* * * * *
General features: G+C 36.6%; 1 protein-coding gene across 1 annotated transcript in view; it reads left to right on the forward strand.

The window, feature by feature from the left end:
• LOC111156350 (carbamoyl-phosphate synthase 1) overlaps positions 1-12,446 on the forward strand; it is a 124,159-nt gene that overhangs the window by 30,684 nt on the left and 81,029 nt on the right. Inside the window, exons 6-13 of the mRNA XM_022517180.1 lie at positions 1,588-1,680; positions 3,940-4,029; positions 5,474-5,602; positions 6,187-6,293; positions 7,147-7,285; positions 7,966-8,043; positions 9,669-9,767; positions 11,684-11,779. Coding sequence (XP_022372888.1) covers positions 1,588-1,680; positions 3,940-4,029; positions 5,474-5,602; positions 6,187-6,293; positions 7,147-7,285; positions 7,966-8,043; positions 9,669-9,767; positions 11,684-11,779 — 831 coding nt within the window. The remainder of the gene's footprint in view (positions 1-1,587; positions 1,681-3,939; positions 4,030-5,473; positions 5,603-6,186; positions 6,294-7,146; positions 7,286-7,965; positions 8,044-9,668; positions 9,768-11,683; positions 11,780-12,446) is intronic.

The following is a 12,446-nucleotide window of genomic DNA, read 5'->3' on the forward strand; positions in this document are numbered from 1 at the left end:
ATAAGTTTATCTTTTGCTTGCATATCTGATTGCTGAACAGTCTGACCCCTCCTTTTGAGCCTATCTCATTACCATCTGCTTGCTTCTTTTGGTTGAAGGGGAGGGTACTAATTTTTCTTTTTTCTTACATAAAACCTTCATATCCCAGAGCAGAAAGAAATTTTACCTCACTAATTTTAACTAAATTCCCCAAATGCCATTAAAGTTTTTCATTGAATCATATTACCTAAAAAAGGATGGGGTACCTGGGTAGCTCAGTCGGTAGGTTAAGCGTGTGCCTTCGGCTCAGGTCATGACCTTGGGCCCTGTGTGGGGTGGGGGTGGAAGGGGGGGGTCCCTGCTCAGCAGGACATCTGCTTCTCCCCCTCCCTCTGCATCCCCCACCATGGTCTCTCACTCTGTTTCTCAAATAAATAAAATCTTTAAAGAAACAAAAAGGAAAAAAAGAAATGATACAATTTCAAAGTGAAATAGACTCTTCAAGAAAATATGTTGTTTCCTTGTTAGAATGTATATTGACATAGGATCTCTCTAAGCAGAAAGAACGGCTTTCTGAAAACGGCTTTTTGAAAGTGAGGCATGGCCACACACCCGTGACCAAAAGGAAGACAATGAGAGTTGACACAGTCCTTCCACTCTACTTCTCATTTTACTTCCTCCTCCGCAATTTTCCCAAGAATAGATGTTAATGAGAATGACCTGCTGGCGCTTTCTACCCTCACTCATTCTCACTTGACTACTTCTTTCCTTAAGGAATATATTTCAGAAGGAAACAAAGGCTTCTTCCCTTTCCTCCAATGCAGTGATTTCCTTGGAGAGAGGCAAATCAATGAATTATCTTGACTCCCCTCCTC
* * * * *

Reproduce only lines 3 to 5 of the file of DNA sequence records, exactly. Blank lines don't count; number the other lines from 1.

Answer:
• LOC111156350 (carbamoyl-phosphate synthase 1) overlaps positions 1-12,446 on the forward strand; it is a 124,159-nt gene that overhangs the window by 30,684 nt on the left and 81,029 nt on the right. Inside the window, exons 6-13 of the mRNA XM_022517180.1 lie at positions 1,588-1,680; positions 3,940-4,029; positions 5,474-5,602; positions 6,187-6,293; positions 7,147-7,285; positions 7,966-8,043; positions 9,669-9,767; positions 11,684-11,779. Coding sequence (XP_022372888.1) covers positions 1,588-1,680; positions 3,940-4,029; positions 5,474-5,602; positions 6,187-6,293; positions 7,147-7,285; positions 7,966-8,043; positions 9,669-9,767; positions 11,684-11,779 — 831 coding nt within the window. The remainder of the gene's footprint in view (positions 1-1,587; positions 1,681-3,939; positions 4,030-5,473; positions 5,603-6,186; positions 6,294-7,146; positions 7,286-7,965; positions 8,044-9,668; positions 9,768-11,683; positions 11,780-12,446) is intronic.

The following is a 12,446-nucleotide window of genomic DNA, read 5'->3' on the forward strand; positions in this document are numbered from 1 at the left end:
ATAAGTTTATCTTTTGCTTGCATATCTGATTGCTGAACAGTCTGACCCCTCCTTTTGAGCCTATCTCATTACCATCTGCTTGCTTCTTTTGGTTGAAGGGGAGGGTACTAATTTTTCTTTTTTCTTACATAAAACCTTCATATCCCAGAGCAGAAAGAAATTTTACCTCACTAATTTTAACTAAATTCCCCAAATGCCATTAAAGTTTTTCATTGAATCATATTACCTAAAAAAGGATGGGGTACCTGGGTAGCTCAGTCGGTAGGTTAAGCGTGTGCCTTCGGCTCAGGTCATGACCTTGGGCCCTGTGTGGGGTGGGGGTGGAAGGGGGGGGTCCCTGCTCAGCAGGACATCTGCTTCTCCCCCTCCCTCTGCATCCCCCACCATGGTCTCTCACTCTGTTTCTCAAATAAATAAAATCTTTAAAGAAACAAAAAGGAAAAAAAGAAATGATACAATTTCAAAGTGAAATAGACTCTTCAAGAAAATATGTTGTTTCCTTGTTAGAATGTATATTGACATAGGATCTCTCTAAGCAGAAAGAACGGCTTTCTGAAAACGGCTTTTTGAAAGTGAGGCATGGCCACACACCCGTGACCAAAAGGAAGACAATGAGAGTTGACACAGTCCTTCCACTCTACTTCTCATTTTACTTCCTCCTCCGCAATTTTCCCAAGAATAGATGTTAATGAGAATGACCTGCTGGCGCTTTCTACCCTCACTCATTCTCACTTGACTACTTCTTTCCTTAAGGAATATATTTCAGAAGGAAACAAAGGCTTCTTCCCTTTCCTCCAATGCAGTGATTTCCTTGGAGAGAGGCAAATCAATGAATTATCTTGACTCCCCTCCTC